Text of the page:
Green hydrogen: Türkiye’s domestic demand for green hydrogen would rise from zero today to 3.6 Mt by 2053 in our scenario. To be able to supply this demand, at least $100 billion of investment would be necessary. Integrating green hydrogen production facilities with current infrastructure could support stakeholder investment. Moreover, Türkiye’s abundance of low-cost renewable energy sources and proximity to Europe could boost the green hydrogen trade.

Voluntary carbon markets: Voluntary carbon markets operate in parallel to compliance markets, but without a legal obligation to participate. Türkiye is the world’s fifth-largest voluntary market for carbon credits, with 46 MtCO2e issued to date.33 Based on countries acting on net-zero commitments, the market could grow to 30 to 40 MtCO2e by 2030, worth between $800 million and $1.3 billion.

Next steps: Laying the groundwork

To seize the opportunities presented by the net-zero transition, companies will likely need to solve complex optimization problems across products, operations, employees, and financing. To support decision making in these areas, organizations could establish baseline capabilities that will serve as the foundation on which to build a solid platform to capture opportunities. The following three steps could help them to achieve this:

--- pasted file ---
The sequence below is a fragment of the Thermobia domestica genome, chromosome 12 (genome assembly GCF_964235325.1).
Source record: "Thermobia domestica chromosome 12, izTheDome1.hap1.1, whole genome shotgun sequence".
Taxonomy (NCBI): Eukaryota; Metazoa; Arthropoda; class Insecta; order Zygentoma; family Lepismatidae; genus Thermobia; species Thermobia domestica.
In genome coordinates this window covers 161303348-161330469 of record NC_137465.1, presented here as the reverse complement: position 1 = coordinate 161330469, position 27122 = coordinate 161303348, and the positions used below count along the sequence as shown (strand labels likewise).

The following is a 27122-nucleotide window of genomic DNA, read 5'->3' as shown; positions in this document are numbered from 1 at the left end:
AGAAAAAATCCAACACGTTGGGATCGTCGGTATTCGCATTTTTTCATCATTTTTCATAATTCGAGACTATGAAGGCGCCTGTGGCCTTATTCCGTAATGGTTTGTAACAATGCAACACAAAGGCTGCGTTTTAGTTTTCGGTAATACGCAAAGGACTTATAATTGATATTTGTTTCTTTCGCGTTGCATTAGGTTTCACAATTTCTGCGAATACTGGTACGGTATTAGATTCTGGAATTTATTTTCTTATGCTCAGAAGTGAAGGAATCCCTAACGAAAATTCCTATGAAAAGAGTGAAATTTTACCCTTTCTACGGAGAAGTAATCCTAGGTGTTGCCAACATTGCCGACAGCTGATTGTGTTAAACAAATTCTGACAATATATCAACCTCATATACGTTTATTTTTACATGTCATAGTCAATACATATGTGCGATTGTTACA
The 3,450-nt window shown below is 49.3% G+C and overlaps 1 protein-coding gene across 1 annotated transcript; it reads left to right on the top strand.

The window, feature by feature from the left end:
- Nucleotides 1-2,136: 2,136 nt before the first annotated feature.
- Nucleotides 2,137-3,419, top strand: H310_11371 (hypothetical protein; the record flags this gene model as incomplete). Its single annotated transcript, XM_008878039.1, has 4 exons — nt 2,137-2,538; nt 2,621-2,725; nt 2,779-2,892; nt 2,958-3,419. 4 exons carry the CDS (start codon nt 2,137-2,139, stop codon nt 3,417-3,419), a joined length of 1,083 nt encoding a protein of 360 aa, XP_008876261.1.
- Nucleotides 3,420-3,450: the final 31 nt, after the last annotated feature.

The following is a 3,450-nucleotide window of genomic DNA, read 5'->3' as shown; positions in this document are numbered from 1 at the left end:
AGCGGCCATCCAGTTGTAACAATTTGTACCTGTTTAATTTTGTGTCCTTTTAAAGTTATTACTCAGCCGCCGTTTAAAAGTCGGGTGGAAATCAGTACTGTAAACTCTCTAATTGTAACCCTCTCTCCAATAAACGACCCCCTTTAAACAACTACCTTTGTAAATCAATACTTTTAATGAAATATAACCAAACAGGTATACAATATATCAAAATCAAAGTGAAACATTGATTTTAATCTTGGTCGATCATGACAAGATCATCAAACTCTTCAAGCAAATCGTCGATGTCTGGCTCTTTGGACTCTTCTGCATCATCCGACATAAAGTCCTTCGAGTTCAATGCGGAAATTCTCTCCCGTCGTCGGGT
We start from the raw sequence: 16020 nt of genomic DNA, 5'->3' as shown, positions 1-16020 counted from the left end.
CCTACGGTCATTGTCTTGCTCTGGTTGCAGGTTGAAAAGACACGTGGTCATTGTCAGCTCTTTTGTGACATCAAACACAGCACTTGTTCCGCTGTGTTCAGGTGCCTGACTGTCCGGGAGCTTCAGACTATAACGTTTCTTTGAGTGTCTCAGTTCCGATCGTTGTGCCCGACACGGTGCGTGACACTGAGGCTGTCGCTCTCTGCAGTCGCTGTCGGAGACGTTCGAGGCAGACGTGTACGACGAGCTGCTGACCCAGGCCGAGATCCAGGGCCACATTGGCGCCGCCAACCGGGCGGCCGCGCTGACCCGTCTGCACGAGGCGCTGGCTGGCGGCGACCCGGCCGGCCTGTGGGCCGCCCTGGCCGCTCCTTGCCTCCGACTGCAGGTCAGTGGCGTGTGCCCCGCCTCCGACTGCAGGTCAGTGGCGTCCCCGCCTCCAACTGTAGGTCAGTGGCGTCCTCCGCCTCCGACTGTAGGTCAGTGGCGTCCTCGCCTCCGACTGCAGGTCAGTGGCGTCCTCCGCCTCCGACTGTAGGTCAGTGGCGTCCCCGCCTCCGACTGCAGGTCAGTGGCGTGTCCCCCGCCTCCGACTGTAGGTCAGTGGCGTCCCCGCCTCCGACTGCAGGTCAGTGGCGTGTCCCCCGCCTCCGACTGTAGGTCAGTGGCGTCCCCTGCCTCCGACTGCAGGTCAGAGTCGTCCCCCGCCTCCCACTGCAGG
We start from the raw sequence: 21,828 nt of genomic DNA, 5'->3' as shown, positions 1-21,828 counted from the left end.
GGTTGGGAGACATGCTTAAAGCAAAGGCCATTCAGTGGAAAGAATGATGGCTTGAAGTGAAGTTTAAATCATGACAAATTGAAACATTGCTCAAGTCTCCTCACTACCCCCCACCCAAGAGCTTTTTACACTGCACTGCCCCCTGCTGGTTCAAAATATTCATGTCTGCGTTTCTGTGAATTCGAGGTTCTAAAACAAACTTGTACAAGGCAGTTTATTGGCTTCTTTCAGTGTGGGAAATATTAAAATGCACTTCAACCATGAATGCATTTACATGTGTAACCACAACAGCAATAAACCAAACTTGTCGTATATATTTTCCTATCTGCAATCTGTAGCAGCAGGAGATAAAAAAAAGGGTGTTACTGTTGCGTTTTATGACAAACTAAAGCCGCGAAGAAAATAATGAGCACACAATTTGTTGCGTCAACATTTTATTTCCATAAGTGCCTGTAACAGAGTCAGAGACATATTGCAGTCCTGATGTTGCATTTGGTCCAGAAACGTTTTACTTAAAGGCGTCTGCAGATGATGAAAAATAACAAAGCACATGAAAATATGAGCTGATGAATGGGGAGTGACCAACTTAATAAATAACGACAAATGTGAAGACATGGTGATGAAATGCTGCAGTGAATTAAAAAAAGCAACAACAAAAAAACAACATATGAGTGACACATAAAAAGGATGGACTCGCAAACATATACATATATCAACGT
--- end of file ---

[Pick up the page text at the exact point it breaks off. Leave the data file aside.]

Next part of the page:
1. Develop a vision and identify sources of funding: Decision makers could assess opportunities and formulate sustainability strategies with specific targets. An early priority would be to size up and identify financing opportunities to build green businesses.
  2. Create green ecosystems and partnerships: Companies could work with other stakeholders to create green ecosystems and partnerships that would support change internally and across industries. This would include decarbonization of supply chains through close collaboration with suppliers, and partnerships to codevelop green projects.
  3. Create a culture of continuous innovation: In corporate environments, sustainability needs to be established at the core of the culture. For many companies this would mean a change in mindset, prioritizing green ideas, and leaders promoting a culture of innovation and positive engagement with sustainable technologies. It would also mean assigning the right budget and talent to sustainable technologies, and continually monitoring progress.

The path to net zero and green business building is set to catalyze disruptive change across the Turkish economy. While there will be challenges in managing the transition, there will also be opportunities. Indeed, much of the capital spending required could be sourced by redirecting investments. With that in mind, companies and stakeholders have an opportunity to seize the moment, seeking out the most promising pockets of value, and investing boldly to create Türkiye’s green economy of the future.